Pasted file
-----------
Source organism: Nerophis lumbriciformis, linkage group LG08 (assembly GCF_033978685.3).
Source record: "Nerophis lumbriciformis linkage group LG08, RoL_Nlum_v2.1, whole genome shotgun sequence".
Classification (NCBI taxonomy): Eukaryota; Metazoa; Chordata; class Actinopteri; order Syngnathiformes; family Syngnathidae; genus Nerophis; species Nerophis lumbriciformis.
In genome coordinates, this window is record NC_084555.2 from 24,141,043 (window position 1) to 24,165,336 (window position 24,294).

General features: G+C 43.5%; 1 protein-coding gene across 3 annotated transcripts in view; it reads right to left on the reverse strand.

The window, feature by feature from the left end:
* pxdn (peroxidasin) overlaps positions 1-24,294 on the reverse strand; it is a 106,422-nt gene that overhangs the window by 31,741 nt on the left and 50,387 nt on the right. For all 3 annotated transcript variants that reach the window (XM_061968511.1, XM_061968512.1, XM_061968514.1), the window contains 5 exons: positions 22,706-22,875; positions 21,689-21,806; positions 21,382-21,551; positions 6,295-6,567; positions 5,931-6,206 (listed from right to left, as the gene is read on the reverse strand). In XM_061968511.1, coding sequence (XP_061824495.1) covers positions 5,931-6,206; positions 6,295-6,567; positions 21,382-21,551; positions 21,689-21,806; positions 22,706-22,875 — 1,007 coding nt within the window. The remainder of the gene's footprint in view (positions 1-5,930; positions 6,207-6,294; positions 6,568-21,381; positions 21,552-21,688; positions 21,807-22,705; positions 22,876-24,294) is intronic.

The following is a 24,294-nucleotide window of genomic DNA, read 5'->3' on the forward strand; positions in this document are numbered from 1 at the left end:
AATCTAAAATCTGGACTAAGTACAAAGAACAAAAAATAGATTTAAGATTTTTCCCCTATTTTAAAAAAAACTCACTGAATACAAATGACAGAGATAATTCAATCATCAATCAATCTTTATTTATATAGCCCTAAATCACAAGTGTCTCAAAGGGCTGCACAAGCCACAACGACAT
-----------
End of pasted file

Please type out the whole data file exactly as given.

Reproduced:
Source organism: Nerophis lumbriciformis, linkage group LG08 (assembly GCF_033978685.3).
Source record: "Nerophis lumbriciformis linkage group LG08, RoL_Nlum_v2.1, whole genome shotgun sequence".
Classification (NCBI taxonomy): Eukaryota; Metazoa; Chordata; class Actinopteri; order Syngnathiformes; family Syngnathidae; genus Nerophis; species Nerophis lumbriciformis.
In genome coordinates, this window is record NC_084555.2 from 24,141,043 (window position 1) to 24,165,336 (window position 24,294).

General features: G+C 43.5%; 1 protein-coding gene across 3 annotated transcripts in view; it reads right to left on the reverse strand.

The window, feature by feature from the left end:
* pxdn (peroxidasin) overlaps positions 1-24,294 on the reverse strand; it is a 106,422-nt gene that overhangs the window by 31,741 nt on the left and 50,387 nt on the right. For all 3 annotated transcript variants that reach the window (XM_061968511.1, XM_061968512.1, XM_061968514.1), the window contains 5 exons: positions 22,706-22,875; positions 21,689-21,806; positions 21,382-21,551; positions 6,295-6,567; positions 5,931-6,206 (listed from right to left, as the gene is read on the reverse strand). In XM_061968511.1, coding sequence (XP_061824495.1) covers positions 5,931-6,206; positions 6,295-6,567; positions 21,382-21,551; positions 21,689-21,806; positions 22,706-22,875 — 1,007 coding nt within the window. The remainder of the gene's footprint in view (positions 1-5,930; positions 6,207-6,294; positions 6,568-21,381; positions 21,552-21,688; positions 21,807-22,705; positions 22,876-24,294) is intronic.

The following is a 24,294-nucleotide window of genomic DNA, read 5'->3' on the forward strand; positions in this document are numbered from 1 at the left end:
AATCTAAAATCTGGACTAAGTACAAAGAACAAAAAATAGATTTAAGATTTTTCCCCTATTTTAAAAAAAACTCACTGAATACAAATGACAGAGATAATTCAATCATCAATCAATCTTTATTTATATAGCCCTAAATCACAAGTGTCTCAAAGGGCTGCACAAGCCACAACGACAT